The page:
A Politicized Vision of Peasants and Skiers
In Austria, what is generally referred to as Heimat (home or homeland) photography featured local sights: peasants, churchgoers, skiers and rural alpine landscapes. As these traditional, romanticized images came to be identified with the idea of a nation, they were used by the Standestaat of 1930s Austria to promote a national identity that grew into fascism. Author Elizabeth Cronin proposes “to consider the history of the genre as a whole” in this study that utilizes selections from the collections from the Albertina and Photoinstitut Bonartes to explore Heimat photography as a “crucial part of 1930s visual culture.” Her essays discuss the work of the genre’s principal exponents—Rudolf Koppitz, Peter Paul Atzwanger, Simon Moser, Stefan Kruckenhauser, Wilhelm Angerer, Hans Angerer, Hans W. Hannau and Adalbert Defner. This telling research into the power of imagery allows us to see how images can be easily manipulated and redefined depending on the political climate of a time and the forces in power.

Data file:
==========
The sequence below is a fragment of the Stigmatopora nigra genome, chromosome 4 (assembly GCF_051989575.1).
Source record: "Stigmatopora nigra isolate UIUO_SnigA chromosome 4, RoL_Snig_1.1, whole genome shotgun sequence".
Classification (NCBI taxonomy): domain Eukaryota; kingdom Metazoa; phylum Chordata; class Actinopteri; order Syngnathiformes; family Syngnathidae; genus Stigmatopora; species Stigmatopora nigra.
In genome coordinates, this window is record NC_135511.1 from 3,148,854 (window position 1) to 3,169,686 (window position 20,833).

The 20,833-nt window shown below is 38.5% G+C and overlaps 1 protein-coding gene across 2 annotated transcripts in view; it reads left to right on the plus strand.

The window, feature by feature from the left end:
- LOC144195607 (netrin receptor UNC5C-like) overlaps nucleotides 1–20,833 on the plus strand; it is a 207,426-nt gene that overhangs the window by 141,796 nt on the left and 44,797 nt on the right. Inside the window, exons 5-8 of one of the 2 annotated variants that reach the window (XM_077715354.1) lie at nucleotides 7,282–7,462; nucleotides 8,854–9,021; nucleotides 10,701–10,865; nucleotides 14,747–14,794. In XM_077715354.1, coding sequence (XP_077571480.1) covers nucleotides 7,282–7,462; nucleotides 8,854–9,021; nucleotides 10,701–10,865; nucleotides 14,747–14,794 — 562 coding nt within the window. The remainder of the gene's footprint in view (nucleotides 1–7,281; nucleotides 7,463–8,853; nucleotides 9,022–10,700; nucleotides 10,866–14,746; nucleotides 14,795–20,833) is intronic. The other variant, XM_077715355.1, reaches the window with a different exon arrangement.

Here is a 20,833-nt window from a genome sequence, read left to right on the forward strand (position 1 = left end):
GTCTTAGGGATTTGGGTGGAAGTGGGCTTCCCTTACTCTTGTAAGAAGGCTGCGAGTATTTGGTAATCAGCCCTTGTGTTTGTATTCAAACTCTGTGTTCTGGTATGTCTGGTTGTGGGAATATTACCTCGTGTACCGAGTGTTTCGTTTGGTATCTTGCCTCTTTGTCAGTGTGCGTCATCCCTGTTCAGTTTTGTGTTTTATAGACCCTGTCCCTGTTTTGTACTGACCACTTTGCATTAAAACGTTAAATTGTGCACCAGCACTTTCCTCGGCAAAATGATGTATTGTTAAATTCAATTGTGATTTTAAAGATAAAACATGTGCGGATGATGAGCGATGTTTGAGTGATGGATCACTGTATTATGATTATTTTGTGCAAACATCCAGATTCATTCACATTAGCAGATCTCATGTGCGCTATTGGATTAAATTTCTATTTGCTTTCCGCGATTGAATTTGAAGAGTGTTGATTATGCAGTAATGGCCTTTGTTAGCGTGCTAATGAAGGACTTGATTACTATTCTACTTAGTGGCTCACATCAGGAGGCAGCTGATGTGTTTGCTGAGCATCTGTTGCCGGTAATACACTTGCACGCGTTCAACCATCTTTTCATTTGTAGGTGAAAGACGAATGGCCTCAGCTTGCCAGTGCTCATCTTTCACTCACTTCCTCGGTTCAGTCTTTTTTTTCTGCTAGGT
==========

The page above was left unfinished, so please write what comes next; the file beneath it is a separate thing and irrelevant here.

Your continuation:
6 1/4 x 8 1/2 inches / 240 pp / 30 b&w and 44 color
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